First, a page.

A Safeguarding Hub – 15-minute briefing
What is Doxing?
Doxing is the slang term for hacking and publishing other people’s private information online. Sometimes this is a mistake, but normally it is done with malicious intent. Typically, the information obtained by a ‘doxer’ will be anything that your online digital footprint has left behind on the web. This is generally your name, address, phone numbers, photographs, email addresses, social networking accounts, passwords and credit details. However, this is just the start and some doxers will steal and obtain as much information about your life as they can. This can include information on your family, friends and associates.
Why do they do it?
There are several reasons for doxing. Mainly it is to punish, publicly shame, harass, take revenge or coerce a person into doing something they don’t want to. Doxing can also take place for criminal purposes such as identity theft or extortion. Many of the recent high-profile cases have come about because the victim has publicly spoken or written about a specific contentious topic, or they hold a controversial belief. Doxing has become a way of publicly shaming high-profile figures and celebrities. The results can lead to vigilantism, with the victim being subject to both online and offline harassment. Examples of doxing include:
- being falsely accused of wrongdoing e.g. a suspect in a crime. This may include being accused of sexual offences of children, which can often lead to a vigilante mindset in a community and have tragic consequences.
- falsely accused of being a member of a prohibited organisation or accused of having extreme ideology.
- having your beliefs and personal details being published to a target audience, who may share opposing views e.g. your pro-hunting opinions being shared with anti-hunt campaigners, or your support for the right of women to have a termination, being supplied to anti-abortion campaigners.
- publishing details of your employment (and name and address), if your job is perceived by some to be contentious or controversial e.g. scientist/technician with a pharmaceutical company connected to animal testing. Parking enforcement officers, police officers, lawyers and journalists are just some professions that are not particularly liked.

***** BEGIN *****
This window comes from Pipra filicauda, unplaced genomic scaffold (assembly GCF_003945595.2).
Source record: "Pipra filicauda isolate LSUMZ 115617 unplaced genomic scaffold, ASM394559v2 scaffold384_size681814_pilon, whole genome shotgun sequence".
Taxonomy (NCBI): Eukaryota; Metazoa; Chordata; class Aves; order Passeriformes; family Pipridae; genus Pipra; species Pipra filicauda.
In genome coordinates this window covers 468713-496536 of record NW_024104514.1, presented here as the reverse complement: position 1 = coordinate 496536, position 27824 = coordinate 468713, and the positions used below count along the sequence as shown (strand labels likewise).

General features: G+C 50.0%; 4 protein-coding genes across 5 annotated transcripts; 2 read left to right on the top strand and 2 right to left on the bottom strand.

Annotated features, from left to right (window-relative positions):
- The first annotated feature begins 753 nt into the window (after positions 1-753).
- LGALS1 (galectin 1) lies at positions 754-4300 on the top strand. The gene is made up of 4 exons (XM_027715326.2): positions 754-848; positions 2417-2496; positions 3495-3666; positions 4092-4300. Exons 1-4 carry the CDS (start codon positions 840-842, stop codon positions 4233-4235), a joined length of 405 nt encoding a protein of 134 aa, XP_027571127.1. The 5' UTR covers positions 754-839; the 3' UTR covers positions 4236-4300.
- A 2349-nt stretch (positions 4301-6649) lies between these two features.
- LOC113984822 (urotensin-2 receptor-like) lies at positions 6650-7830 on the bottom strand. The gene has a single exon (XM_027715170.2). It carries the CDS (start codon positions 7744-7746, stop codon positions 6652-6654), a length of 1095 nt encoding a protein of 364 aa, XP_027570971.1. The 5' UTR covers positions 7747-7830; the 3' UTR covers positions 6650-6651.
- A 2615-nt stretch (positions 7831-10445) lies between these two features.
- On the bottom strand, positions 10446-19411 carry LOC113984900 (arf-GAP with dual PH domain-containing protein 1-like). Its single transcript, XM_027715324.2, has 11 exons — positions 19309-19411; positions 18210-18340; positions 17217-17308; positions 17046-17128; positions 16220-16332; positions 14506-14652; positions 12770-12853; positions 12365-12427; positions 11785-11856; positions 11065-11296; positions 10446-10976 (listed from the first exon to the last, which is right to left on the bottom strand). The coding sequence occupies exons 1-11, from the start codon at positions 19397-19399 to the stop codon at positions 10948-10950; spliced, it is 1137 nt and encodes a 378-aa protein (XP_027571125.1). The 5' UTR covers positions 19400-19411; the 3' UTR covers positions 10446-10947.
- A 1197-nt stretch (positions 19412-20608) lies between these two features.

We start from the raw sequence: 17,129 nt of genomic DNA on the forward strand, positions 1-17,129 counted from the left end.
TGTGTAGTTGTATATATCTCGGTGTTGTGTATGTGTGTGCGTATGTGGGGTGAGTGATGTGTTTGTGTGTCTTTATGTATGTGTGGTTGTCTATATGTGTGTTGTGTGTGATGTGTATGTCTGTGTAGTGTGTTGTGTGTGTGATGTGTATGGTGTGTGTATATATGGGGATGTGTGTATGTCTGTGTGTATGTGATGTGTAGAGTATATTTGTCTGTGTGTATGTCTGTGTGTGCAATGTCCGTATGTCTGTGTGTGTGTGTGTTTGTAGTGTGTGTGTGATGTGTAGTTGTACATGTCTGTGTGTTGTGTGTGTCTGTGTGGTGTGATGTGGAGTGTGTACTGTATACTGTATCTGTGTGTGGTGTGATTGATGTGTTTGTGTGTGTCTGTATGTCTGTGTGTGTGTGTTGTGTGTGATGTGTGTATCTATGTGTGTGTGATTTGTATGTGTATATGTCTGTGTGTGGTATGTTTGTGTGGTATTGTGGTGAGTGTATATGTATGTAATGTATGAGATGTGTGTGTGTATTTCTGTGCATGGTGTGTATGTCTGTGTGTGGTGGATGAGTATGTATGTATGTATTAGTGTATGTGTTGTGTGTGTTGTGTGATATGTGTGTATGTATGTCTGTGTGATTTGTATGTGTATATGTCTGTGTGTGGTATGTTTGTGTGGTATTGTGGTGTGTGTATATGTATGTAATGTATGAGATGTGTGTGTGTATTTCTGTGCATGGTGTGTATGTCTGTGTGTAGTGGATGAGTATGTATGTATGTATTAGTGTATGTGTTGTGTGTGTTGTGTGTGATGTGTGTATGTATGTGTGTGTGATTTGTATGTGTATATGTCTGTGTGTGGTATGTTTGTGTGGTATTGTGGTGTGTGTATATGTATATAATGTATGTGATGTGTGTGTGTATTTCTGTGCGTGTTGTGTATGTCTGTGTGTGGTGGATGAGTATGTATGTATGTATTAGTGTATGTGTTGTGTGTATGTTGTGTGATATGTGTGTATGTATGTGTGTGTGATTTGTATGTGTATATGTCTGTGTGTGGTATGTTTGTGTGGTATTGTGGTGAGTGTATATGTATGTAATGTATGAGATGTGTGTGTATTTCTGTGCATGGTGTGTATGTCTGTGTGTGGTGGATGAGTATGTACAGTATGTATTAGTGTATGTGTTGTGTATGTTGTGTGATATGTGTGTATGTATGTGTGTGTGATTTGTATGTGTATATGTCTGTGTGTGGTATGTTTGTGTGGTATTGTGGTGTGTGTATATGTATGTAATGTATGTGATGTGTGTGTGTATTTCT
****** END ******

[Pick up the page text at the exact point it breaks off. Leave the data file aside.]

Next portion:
These are fairy extreme examples, but it might just be a case of:
- publishing private photographs of victims on social media sites. There are many examples of women (and men) having nude or sexualised images stolen and posted online. Once on the internet your private and intimate moments will be there for all to see with little prospect of ever having them permanently erased. At ‘best’ this will inevitably invite online sexual harassment, but if they publish an address, then they potentially leave the victim at the mercy of physical harassment or stalking. This won’t be from the doxer, for they have done their ‘job’’ and will have left the victim at the mercy of those strange people in society you would never dream of engaging with.
- harassment through fake signups may include: having pizzas delivered at your house every night, that you never ordered; receiving copious amounts of junk mail landing on your door mat; or numerous emails in your inbox confirming your membership of organisations you would never dream of belonging to.
- discrediting your business, either because you have a disgruntled customer or by a rival.
Who are the victims?
Doxing is not just reserved for celebrity. It can affect anybody and even organisations can become victims. Becoming a target depends on the motivation and aims of the doxer. Making it easy to hack your personal information heightens your chances of becoming a victim.
How it can impact on the victim
The impact on victims will vary. It is wholly dependent on how malicious the doxer is, what information they obtain and what they go on to publish about the victim. It might cause some victims embarrassment or be seen as a minor irritation, whereas in others it may have a significant effect on their emotional wellbeing. Being publicly shamed can lead to job loss, potential issues when seeking future employment, or having to move home. Doxing is fundamentally cyberbullying which can lead to a variety of mental health issues e.g. anxiety, low self-esteem, depression, self-harm or suicidal behaviour.
At the extreme end of the scale it has led to fatalities. In the US, doxing’ is often linked to ‘Swatting’, a form of harassment where someone makes a hoax call to the emergency services, claiming that the innocent victim requires an emergency response to their address. Often this involves falsely telling the police that the victim has a bomb or there is an armed hostage situation at the address. The term swatting is coined from the deployment of police SWAT (Special Weapons and Tactics) units. Whilst most hoax calls made to UK emergency services don’t generally involve doxing, if it happens in the US, it can happen here. Imagine the pizza scenario we described above, but instead of a Dominoes driver standing at your front door, you find multiple police officers kicking your door down, responding to a false call of domestic abuse at your home. The doxer may not even know you, but some get their kicks from making these types prank and mischievous calls.